Share this article: Facebooktwitterredditpinterestlinkedinmail

13 December 2023

James Harrison is Professor in the School of Law at the University of Warwick. Emily Lydgate is Professor in Environmental Law at the University of Sussex and Deputy Director of the UK Trade Policy Observatory (UKTPO).  Ioannis Papadakis is a researcher at the Centre for Inclusive Trade Policy (CITP) and a Research Fellow in Economics. Sunayana Sasmal currently serves as a Research Fellow in International Trade Law at the UKTPO. Mattia di Ubaldo is Fellow of the UKTPO and Research Fellow in Economics of European Trade Policies. L. Alan Winters is Founding Director of the UKTPO,  Co-Director of the CITP and Professor of Economics at the University of Sussex.

In answering this important question, different disciplinary approaches have emerged as have a range of different and sometimes contradictory findings. At the moment, scholars from the different disciplines are not talking to each other about the implications of this. The authors of this blog suggest it is vitally important that they begin to do so.  

Trade agreements around the world increasingly include environmental and labour provisions. Their presence attests to policymakers’ recognition that trade agreements cannot simply focus on economic issues. They should also address environmental and social concerns. But the existence of these provisions on paper is not itself a cause for celebration. Such provisions are only meaningful if they have positive outcomes in reality – if they, for instance, lead to decreased carbon emissions or enhanced conditions for workers.

Different methodological approaches to researching this issue have come to different conclusions about their real-world impact. First, quantitative studies, largely undertaken by economists, have tended to identify significant and generalised positive impacts for at least some provisions.

On the environmental side, one early influential study found that EU FTAs with environmental provisions improve environmental conditions in countries with strong civil societies. It also concluded that US FTAs are effective during the negotiation period in improving the environmental policy environment of partner countries. Another, covering 680 PTAs with environmental provisions, found that environmental provisions can help reduce dirty exports and increase green exports from developing countries.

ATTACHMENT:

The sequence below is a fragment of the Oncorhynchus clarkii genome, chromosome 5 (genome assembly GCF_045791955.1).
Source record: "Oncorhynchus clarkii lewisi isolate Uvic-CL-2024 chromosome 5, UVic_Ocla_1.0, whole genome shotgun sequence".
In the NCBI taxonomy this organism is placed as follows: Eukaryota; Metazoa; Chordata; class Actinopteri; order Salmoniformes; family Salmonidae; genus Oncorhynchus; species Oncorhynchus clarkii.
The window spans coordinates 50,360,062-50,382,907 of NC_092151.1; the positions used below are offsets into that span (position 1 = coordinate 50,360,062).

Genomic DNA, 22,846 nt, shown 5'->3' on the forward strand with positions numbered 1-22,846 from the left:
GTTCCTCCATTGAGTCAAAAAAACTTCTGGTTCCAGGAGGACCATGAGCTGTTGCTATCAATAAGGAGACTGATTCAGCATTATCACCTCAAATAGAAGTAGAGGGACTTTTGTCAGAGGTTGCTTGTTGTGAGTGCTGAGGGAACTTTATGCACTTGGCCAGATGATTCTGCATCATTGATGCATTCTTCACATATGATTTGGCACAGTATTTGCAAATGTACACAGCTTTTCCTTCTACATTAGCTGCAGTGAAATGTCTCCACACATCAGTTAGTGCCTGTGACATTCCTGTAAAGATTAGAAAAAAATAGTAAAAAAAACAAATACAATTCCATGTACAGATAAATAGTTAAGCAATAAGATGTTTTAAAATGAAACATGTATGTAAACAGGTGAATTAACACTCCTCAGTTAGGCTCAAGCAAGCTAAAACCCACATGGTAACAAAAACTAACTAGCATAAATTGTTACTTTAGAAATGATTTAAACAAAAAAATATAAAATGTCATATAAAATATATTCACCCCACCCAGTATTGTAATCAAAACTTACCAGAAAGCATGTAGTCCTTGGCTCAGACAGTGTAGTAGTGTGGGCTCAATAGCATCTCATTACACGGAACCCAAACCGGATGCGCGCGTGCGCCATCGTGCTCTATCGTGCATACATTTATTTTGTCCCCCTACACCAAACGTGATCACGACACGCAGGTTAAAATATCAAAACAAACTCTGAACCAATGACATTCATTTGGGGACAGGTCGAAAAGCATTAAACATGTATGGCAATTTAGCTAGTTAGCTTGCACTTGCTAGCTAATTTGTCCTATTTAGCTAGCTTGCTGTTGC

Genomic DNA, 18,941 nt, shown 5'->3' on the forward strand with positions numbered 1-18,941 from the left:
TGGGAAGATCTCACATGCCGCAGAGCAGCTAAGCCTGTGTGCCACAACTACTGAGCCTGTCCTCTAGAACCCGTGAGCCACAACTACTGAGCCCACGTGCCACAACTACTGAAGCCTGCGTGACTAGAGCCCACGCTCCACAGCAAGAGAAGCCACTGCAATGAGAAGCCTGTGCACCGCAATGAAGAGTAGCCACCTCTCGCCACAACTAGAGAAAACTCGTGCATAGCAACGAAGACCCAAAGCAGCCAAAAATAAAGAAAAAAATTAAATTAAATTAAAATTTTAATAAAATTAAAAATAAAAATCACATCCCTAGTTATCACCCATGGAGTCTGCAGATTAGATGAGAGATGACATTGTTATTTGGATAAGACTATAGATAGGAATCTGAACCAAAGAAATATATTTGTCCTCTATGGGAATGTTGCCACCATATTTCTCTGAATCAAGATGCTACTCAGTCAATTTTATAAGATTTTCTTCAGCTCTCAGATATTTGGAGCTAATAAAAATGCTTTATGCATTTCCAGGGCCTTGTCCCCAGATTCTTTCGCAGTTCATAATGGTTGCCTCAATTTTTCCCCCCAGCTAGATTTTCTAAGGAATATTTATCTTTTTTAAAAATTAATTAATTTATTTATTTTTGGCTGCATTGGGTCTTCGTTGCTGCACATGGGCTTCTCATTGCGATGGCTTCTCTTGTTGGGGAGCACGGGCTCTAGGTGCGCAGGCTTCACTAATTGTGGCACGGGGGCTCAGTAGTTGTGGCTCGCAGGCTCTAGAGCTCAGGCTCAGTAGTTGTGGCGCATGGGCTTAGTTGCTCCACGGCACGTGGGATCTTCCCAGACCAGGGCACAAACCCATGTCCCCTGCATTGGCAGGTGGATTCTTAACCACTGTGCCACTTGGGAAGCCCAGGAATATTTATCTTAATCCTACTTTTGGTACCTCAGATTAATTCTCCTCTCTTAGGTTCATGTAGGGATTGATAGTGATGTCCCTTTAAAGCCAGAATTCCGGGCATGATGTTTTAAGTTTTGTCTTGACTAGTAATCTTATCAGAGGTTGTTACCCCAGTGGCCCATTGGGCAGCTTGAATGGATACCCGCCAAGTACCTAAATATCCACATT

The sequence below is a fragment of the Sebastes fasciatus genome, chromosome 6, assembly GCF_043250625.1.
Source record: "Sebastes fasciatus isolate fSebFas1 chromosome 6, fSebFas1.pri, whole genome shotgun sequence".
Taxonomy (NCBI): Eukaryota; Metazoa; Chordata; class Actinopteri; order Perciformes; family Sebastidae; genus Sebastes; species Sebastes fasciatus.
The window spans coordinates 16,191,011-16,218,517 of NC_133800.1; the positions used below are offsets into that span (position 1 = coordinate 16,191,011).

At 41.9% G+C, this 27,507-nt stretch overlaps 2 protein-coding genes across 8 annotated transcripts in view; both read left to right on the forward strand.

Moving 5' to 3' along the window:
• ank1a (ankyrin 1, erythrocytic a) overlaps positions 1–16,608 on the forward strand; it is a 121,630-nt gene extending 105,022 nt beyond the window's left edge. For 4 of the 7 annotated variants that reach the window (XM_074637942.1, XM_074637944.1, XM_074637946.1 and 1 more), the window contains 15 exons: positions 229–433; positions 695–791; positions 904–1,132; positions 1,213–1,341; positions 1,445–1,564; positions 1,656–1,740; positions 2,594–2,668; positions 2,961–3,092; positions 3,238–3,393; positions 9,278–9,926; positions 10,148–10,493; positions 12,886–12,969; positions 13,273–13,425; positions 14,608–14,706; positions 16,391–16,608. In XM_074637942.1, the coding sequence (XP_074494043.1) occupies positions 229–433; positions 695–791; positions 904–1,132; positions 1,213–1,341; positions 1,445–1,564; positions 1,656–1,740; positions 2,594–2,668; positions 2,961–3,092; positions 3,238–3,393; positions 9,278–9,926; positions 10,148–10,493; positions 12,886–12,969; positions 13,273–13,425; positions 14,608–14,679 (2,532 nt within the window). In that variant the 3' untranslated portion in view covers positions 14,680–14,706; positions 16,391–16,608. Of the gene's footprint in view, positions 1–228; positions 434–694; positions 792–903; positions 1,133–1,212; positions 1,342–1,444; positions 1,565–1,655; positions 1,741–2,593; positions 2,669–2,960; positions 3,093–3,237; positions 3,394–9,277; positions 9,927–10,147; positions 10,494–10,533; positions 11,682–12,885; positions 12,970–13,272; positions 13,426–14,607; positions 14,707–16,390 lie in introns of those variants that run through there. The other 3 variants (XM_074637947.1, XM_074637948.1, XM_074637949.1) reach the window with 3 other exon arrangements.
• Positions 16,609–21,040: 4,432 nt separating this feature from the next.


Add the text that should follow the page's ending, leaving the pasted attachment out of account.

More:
In relation to labour provisions, one study found that the likelihood of a state fully protecting workers’ rights rises by 10% once it has signed an FTA with the EU which contains labour provisions. Another study found that labour provisions had a positive impact on (particularly female) labour force participation rates (although not on other labour rights).

On the other hand, more recent work, carried out with more advanced statistical techniques and more granular data on both the content of FTAs and the environmental outcomes, tends to find only mixed evidence: some specific provisions on greenhouse gases appear to be effective, but results are not consistent across models. No significant effects are found for labour provisions. Some recent work has also focused on specific outcomes produced by environmental provisions. Thus, one study, focused on deforestation, found that environmental provisions are effective in limiting deforestation following the entry into force of FTAs, but only because FTAs without such provisions increase deforestation and the provisions offset this.

There is also some indirect evidence of the effects of FTAs.  One study suggests a positive relationship between domestic environmental legislation (not environmental outcomes) and preferential trade agreements with environmental provisions, while another finds that FDI is deterred if FTA labour and environmental provisions have a higher degree of legalization. However, others suggest that such provisions might increase the costs of trade and production.

To sum up this first side of the literature, quantitative studies tend to suggest that some generalisable, although often limited, effects can be ascribed to labour and environmental provisions in FTAs. Across a wide range of different agreements, these studies suggest that some changes will happen as a result of the presence of some types of provisions – for instance that deforestation will be limited or domestic environmental legislation will be signed.